||[Dec. 21st, 2008|08:38 pm]
All afternoon, slow rain falls. Patches of sun-starved grass emerge as the icy whiteness which has covered them for days dissolves. The gray sky bringing rain is almost as good as sun. It liberates the landscape, piece by piece, revealing gravel and mud, sodden weeds, dead leaves and bits of twig— all the detritus of autumn. It livens the air, fills it with song, freshens it to a wintry scent, this anticipation of spring. I listen to the snow-melt trickle where it emerges from the downspout. The winter solstice has arrived with vernal sounds.|
Coleman Valley Road
by Gerald Stern
This is where I had my sheep vision,
in the brown grass, under the stars.
I sat there shivering, fumbling with my paper,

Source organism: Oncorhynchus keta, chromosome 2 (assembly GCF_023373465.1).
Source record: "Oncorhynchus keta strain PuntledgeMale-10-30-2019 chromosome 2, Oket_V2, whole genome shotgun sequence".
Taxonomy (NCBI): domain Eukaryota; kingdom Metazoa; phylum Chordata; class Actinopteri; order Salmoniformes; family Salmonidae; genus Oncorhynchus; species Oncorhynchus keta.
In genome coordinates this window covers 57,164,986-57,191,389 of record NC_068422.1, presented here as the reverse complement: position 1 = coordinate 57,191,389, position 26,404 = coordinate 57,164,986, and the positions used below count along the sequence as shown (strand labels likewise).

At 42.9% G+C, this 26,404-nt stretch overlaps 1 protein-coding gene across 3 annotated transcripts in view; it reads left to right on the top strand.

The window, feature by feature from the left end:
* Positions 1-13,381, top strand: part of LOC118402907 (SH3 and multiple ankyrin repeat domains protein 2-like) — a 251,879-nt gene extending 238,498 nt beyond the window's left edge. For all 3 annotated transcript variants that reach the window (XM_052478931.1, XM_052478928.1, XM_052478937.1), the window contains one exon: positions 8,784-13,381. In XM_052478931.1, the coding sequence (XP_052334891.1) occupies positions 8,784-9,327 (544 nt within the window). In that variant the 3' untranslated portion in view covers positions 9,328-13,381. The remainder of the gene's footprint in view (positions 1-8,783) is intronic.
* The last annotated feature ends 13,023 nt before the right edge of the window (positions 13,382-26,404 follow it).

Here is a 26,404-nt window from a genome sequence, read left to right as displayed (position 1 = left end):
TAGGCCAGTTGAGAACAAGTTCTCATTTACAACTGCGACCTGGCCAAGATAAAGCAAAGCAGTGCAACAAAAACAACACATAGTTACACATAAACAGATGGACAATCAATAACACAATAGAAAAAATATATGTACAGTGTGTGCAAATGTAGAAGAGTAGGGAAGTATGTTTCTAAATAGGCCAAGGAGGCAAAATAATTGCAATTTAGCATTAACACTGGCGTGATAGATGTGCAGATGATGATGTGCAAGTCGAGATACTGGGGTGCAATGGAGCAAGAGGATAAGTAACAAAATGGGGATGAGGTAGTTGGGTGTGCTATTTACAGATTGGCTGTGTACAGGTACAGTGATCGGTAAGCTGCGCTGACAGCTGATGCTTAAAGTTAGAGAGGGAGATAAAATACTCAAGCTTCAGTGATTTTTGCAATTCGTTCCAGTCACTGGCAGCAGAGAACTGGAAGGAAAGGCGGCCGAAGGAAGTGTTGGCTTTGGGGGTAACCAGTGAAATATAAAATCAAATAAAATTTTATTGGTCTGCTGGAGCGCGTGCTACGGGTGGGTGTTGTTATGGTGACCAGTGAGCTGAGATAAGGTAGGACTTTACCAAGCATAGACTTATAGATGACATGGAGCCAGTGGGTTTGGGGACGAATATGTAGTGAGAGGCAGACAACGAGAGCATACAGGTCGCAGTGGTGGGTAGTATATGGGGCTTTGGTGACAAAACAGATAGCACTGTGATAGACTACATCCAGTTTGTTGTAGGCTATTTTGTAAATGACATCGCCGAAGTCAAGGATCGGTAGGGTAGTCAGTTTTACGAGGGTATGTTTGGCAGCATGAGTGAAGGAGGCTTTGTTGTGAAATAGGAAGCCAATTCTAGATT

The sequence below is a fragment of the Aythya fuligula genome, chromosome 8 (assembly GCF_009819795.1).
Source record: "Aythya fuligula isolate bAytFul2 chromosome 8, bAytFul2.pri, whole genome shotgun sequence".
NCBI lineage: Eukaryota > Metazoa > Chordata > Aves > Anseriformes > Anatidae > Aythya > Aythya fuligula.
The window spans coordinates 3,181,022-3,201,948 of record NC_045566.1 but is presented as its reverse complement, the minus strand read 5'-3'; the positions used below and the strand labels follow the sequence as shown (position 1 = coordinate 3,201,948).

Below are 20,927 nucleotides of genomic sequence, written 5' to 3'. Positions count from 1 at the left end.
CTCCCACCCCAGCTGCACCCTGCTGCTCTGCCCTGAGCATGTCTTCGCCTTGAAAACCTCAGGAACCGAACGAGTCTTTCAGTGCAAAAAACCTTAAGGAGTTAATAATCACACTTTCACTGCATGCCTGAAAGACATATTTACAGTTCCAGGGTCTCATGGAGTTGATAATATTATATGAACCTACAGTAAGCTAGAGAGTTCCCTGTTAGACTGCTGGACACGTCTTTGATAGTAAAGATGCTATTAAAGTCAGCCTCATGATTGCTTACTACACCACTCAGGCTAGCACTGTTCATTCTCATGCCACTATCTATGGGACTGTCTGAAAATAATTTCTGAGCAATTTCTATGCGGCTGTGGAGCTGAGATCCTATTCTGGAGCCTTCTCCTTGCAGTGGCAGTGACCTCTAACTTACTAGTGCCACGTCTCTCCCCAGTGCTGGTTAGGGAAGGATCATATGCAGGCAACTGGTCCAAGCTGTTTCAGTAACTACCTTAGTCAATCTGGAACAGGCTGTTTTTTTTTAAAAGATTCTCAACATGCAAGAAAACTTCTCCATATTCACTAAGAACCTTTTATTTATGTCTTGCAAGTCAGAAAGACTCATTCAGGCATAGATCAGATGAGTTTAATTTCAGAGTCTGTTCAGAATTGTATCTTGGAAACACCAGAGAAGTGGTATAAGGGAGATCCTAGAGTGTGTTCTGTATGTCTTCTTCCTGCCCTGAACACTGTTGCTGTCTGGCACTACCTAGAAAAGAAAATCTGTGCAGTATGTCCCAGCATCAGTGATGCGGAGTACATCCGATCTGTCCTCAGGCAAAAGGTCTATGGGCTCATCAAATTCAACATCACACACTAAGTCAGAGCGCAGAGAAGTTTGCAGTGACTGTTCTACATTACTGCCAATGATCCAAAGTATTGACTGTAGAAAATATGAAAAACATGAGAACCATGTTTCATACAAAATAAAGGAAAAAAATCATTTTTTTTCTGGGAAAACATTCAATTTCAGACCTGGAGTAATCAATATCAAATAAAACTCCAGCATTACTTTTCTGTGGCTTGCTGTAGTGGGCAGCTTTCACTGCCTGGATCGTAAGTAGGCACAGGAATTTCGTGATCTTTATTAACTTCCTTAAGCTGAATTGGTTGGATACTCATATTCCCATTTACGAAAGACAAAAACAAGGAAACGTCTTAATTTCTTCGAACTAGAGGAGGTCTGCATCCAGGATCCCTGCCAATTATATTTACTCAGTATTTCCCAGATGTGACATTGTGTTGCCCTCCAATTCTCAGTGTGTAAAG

losing tobacco. I was a spark at the most,
handing on to my glasses, trying to hide
from the wind. This is how I bent
my head between my knees, the channels and veins
pumping wildly, one leg freezing, one leg
on fire. That is the saxophone
and those are the cymbals; when it gets up here
the roar of the waves is only a humming, a movement
back and forth, some sloshing we get used to.
That is my cello music and those are my headlights
making tunnels in the grass; those are
the clouds going down and those are the cliffs going out.
I am reaching up. I think I have
a carp's face, I have a round nose
and a large red eye and a ragged white mustache.